Presented by Jane Hoffman, PREC* For inquiries contact or call 250-862-7800.

MLS 10307237 | 4 BED, 4 BATH, 5,546 SF MLS 10308294 | 4 BED, 6 BATH, 4,915 SF
*Personal Real Estate Corporation 250-866-0088

Skin deep business class

Helena Lane’s journey to creating a beloved line of simple, organic skincare products


if anyone understands skin, how it works and what it needs, it’s Helena Lane.

The 45-year-old entrepreneur launched a line of skin- and bodycare products 12 years ago, a range of products defined by simple, organic ingredients designed to keep the skin in balance. Today she is at the helm of a flourishing business in the Okanagan, with a brick-and-mortar store in Vernon, an online store and Whole Foods as her biggest local retailer.

The journey to this point was anything but simple, though. Helena grew up in Oxford, England, and until her early 20s, she was working as a restaurant chef—and loving it. There was just one big problem: the eczema on her hands, arms and neck. The severity of her eczema forced Helena out of her career and into doctors’ offices.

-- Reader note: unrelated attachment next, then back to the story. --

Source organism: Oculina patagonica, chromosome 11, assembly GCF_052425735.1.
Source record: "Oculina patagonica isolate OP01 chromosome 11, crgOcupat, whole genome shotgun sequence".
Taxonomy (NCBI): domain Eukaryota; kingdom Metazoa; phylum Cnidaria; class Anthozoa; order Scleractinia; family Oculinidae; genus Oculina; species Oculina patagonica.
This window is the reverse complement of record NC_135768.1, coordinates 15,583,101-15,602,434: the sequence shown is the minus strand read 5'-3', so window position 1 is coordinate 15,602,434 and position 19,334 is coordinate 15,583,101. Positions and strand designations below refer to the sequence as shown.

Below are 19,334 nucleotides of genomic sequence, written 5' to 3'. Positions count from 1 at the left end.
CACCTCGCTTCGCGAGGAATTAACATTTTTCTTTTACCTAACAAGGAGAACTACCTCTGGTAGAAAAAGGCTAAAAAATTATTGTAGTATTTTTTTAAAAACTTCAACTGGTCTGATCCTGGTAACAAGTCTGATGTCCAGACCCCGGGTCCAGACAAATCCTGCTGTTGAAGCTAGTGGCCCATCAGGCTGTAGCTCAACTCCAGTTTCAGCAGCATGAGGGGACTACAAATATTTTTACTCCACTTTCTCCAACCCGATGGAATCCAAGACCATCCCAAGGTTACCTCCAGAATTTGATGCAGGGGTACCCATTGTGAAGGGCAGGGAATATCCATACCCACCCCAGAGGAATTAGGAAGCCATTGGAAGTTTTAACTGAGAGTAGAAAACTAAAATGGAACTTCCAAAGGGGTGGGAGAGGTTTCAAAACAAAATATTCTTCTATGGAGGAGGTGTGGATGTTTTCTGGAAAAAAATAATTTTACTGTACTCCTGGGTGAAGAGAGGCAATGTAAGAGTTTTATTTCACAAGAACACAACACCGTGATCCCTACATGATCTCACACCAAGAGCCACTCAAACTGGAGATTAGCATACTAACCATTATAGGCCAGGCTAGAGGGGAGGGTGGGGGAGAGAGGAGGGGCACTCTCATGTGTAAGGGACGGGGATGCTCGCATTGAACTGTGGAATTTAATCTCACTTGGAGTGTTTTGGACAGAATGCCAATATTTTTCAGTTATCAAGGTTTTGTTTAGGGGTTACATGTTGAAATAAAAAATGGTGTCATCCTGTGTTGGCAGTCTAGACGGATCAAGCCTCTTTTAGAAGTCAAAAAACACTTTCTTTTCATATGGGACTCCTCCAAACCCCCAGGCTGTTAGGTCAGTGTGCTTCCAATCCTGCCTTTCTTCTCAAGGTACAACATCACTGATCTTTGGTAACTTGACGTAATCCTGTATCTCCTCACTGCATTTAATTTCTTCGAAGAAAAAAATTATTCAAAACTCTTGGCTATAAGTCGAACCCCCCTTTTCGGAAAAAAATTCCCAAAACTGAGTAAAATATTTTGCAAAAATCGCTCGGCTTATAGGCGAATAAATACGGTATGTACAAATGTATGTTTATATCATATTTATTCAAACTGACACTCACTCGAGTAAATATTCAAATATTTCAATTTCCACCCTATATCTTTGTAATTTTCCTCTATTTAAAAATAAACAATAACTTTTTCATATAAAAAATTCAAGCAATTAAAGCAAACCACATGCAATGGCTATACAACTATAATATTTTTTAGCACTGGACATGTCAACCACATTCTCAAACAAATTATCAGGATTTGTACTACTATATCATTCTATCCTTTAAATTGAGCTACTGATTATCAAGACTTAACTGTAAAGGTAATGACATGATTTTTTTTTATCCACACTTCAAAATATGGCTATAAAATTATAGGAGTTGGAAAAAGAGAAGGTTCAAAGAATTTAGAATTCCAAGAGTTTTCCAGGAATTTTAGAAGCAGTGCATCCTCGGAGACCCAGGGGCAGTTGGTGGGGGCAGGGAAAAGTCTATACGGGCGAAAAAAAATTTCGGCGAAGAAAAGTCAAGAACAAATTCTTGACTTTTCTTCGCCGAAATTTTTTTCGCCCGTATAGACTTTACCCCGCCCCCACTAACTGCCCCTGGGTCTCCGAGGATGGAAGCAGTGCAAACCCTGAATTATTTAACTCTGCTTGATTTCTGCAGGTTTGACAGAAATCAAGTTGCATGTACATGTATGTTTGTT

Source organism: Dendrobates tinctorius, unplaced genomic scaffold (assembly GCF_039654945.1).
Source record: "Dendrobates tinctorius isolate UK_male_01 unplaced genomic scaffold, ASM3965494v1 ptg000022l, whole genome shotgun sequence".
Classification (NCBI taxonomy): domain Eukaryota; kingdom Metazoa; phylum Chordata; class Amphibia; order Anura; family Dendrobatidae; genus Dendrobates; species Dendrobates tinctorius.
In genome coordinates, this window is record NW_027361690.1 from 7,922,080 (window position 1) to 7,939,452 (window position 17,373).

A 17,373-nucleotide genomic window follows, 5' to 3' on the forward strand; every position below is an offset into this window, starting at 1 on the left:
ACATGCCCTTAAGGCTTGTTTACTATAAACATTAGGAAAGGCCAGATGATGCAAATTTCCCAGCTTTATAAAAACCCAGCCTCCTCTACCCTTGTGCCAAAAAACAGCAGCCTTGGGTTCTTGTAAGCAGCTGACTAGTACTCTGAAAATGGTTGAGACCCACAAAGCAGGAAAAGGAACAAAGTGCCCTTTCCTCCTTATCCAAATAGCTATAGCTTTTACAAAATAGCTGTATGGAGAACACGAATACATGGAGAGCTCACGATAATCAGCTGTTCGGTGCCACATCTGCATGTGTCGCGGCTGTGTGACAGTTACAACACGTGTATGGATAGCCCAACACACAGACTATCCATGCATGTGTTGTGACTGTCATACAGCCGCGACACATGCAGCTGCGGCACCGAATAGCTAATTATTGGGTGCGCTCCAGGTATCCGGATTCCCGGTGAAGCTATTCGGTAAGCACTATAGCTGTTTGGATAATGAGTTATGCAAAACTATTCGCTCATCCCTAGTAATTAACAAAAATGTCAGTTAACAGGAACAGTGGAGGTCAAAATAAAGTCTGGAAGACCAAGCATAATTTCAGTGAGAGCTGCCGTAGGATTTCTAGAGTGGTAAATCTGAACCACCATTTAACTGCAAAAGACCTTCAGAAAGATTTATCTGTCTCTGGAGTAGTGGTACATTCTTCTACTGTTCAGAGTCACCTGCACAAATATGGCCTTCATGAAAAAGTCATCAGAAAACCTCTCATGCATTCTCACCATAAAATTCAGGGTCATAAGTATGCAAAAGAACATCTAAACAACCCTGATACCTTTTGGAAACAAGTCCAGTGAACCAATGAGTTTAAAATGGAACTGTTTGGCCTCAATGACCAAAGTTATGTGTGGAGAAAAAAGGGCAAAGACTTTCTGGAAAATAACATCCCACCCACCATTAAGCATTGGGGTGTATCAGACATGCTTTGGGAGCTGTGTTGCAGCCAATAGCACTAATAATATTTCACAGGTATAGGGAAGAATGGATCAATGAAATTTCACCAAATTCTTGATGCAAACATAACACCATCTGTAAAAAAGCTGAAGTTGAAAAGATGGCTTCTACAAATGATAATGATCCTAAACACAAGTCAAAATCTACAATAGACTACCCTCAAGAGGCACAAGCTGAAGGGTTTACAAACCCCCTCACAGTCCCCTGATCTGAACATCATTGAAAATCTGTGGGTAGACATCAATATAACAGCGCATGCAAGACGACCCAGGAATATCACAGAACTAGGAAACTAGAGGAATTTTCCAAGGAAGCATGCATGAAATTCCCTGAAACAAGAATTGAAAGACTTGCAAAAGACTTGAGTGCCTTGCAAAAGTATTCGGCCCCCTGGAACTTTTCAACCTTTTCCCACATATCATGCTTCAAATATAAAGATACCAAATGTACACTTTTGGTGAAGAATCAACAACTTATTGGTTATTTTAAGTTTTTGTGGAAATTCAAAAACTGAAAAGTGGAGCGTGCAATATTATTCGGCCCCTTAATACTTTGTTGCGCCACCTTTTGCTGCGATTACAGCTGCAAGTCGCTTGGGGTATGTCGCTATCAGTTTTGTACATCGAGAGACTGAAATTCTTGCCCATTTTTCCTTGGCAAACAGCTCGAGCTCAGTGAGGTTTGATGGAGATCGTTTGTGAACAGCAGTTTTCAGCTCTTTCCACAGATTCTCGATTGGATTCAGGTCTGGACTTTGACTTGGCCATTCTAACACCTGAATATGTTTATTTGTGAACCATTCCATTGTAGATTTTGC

“My hands were bleeding and cracking, so I was having to wear gloves, which was very awkward while cooking,” she recalls. “Food and cleaning products were irritating my skin even more and the late nights and long shifts didn’t help either.”

When doctors’ solutions proved ineffective, she started exploring natural alternatives, and as she delved into these options, new career opportunities opened up.

“I retrained as a holistic therapist, focusing on aromatherapy, massage and Reiki, and then I began working in a natural food store in their vitamin, herb and skincare department,” she recalls. “I soaked up the information, which was very relevant to me because of my skin issues. Eventually, I was managing the whole depart ment.”

That time on the shop floor was invaluable, teaching Helena which solutions worked for different skin types.

“Lots of people would come in with skin issues that were not being treated effectively by conventional medicine. To be able to give them hope and solutions, and see their skin heal, made a mas sive impact on me.”